Since our house contains an unfeasibly large number of recipe books, I feel I am sort-of qualified to comment on their relative usability. Many of them remain unused after a single disastrous experiment, others are cheerfully dog-eared and full of bookmarks, turned-down corners and scribbled pencil notes.
So here is a small selection of those we have found useful and those we haven't:
How to be a Domestic Goddess by Nigella Lawson.
It is only the barest of exaggerations to say that before acquiring this book I could not bake, and now I am infallible. Every single thing I've cooked/baked from this book has worked admirably first time of asking. Now I should stress that I grew up in a household where everyone was expected to cook, and did. I was non-negotiably assigned to helping in the kitchen from around the age of nine, and cooking has remained a pleasure rather than a chore all my life (one of the many varied things I have to thank my parents for). However, I wouldn't go so far as to claim to be an outstandingly good cook, and baking was always a stressful mystery. Nigella changed that for me - in her books I have at last found a cookery writer who explains things at my level, always giving easy-to-understand hints about judging whether things are ready or not. Her rhubarb grunt and baklava muffins in particular have been delightful revelations. The same principle goes for her other books too.
The Cranks Recipe Book/Entertaining with Cranks
My copies of these date back to the 1980s when my sister turned vegetarian and I then started going out with a vegetarian. This meant I needed reliable veggie recipes at my fingertips. My copies of these have been used so often, and had so many things spilt on them, that you could probably survive a week just by licking them. I still use them regularly, as my sister is still vegetarian.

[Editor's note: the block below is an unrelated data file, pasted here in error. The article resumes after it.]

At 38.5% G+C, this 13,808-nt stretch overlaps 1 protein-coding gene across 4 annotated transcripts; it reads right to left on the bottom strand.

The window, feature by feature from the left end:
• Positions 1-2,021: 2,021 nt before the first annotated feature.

The Covent Garden Soup Company recipe book
Like the ring-binder and wipe-clean pages; deplore the lack of an index. But the recipes are mostly fabulous anyway. Our copy has an interesting array of paper-clips/post-it notes sprouting from its upper edge.
The Complete Baby and Toddler Meal Planner - Annabel Karmel
OK, we're into specialist territory here I admit; but for those struggling to feed a baby with healthy meals this is a goldmine.
Larousse Gastronomique - Prosper Montagne
The serious foody bible - great for browsing, but the recipes are often a bit hit and miss and require a clasical training to understand at times. They are also wildly extravagant, often turning on phrases like "three days before serving, make a stock out of 15lbs of wild venison and 30lbs or freshly picked vegetables..." or "take the yolks of 12 eggs..." Makes good reading outside the kitchen, though.
Anything by Heston Blumenthal
Probably magnificent if you're a brilliant cook to start with and can fathom what he's on about, but a path to dismal failure for the likes of me. I love his cooking - I've eaten once at the Hind's Head in Bray and it was one of the best meals I've ever had. It's just that his recipes are over my head - attempt them without being able to judge by eye when, for example, clarified butter is hot enough and you're sunk.
Gordon ****ing Ramsay.
Someone bought us a Gordon Ramsay book as a present. We tried one recipe. It was a disaster. As with Mr Blumenthal, this may be as much down to my native incompetence as Ramsay's impossibility, but the fact remains it was a mistake I won't be repeating.